Feb 272006
 

A recent study carried out by researchers from the University College London in the United Kingdom has concluded that the brain is more successful at storing memories when it has been “primed” in advance to consider the meaning of what is to be stored. Neuroscientists already knew that neural activity during and immediately after an event occurred was an important factor in the success of memory storage, but this new research illustrates that one’s frame of mind prior to the event may be just as crucial. Nature.com has published a brief article today summarizing the study which itself was published in full in the journal Nature Neuroscience.

Continue reading »

Dec 122005
 

Honeybee

World Science is reporting about a surprising discovery made by researchers from Johannes Gutenberg University in Mainz, Germany who have determined that honeybees can not only be taught to recognize human faces, but can also remember them for several days. The study re-opens a human neuroscience question thought by many to be already definitively answered and may lead to advances in face-recognition software.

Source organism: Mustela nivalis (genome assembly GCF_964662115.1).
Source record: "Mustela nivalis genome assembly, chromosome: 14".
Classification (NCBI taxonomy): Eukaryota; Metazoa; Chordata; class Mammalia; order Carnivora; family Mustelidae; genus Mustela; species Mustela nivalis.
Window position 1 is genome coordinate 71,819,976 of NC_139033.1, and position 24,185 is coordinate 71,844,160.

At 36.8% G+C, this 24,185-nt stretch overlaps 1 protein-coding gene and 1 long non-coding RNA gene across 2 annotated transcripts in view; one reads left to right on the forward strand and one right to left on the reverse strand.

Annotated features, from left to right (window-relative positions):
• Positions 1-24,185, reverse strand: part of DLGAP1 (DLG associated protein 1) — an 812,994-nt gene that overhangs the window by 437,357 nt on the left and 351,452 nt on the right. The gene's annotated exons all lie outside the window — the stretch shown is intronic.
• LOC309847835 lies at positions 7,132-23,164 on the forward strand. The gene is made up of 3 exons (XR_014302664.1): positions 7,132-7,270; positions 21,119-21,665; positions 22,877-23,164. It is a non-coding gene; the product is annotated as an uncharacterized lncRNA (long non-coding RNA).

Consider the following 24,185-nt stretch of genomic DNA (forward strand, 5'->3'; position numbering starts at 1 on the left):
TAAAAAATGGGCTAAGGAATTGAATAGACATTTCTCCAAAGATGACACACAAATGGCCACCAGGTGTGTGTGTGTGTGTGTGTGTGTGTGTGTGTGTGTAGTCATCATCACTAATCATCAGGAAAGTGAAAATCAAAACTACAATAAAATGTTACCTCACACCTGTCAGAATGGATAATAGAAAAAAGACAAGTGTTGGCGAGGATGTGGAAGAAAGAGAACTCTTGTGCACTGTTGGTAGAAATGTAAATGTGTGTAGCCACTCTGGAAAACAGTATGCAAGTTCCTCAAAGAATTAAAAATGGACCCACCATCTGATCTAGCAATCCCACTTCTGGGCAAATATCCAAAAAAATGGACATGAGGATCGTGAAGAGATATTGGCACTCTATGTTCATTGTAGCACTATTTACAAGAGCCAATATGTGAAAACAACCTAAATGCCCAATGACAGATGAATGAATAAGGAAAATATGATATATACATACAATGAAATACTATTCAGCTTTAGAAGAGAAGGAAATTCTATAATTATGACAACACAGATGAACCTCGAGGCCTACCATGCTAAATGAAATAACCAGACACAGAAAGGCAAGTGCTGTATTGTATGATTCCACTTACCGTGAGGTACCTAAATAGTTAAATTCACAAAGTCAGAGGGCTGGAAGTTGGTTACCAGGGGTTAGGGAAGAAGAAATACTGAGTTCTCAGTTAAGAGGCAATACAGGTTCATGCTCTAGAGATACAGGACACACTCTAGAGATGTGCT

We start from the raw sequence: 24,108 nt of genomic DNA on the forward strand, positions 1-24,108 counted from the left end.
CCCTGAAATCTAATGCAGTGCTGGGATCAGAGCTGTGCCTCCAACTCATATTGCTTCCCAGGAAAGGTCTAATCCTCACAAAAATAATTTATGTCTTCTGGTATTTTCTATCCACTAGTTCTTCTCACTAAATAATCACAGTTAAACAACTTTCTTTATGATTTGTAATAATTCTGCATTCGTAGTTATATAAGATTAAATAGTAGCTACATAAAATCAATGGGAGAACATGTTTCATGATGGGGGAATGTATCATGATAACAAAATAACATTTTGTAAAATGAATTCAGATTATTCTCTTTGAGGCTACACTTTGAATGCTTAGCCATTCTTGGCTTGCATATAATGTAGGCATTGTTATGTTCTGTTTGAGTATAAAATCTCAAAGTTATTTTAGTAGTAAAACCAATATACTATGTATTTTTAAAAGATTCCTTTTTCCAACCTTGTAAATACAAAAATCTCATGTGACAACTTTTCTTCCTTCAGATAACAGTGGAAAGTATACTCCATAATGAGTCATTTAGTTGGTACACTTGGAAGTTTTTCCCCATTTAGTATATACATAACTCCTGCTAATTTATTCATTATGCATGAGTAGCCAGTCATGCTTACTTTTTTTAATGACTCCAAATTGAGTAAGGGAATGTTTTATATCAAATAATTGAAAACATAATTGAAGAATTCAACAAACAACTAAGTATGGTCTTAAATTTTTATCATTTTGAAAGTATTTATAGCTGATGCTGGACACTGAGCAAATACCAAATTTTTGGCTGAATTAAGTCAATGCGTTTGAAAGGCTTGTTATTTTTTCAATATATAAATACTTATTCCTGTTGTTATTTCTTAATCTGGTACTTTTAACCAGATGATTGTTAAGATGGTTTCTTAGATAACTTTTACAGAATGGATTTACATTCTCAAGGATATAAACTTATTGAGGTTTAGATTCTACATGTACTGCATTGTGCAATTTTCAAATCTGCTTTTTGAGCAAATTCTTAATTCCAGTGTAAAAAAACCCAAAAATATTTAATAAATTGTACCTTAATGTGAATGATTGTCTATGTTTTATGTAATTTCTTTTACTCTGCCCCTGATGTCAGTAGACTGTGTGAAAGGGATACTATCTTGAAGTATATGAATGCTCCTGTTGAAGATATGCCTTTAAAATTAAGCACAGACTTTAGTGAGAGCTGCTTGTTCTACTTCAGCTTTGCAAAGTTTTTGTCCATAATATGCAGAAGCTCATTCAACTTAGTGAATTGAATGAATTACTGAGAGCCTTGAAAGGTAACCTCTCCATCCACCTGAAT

Continue reading »

Oct 232005
 

Mouse Embryonic Stem Cells

On Thursday of last week the FDA approved the first transplant of fetal stem cells into human brains. The first recipients will be children who suffer from a rare and fatal genetic disorder, but if the procedure is successful it could be the first step in making great strides toward treating, curing, and possibly preventing several more common different neurological diseases.

The procedures will be performed by doctors at Stanford University Medical Center on six children suffering from Batten disease. Batten disease is a fatal genetic disease of the nervous system that begins in childhood. The inflicted suffer from visual problems, mental impairment, and seizures, leaving them blind, bedridden, and demented. Most die in their late teens or early twenties.

Continue reading »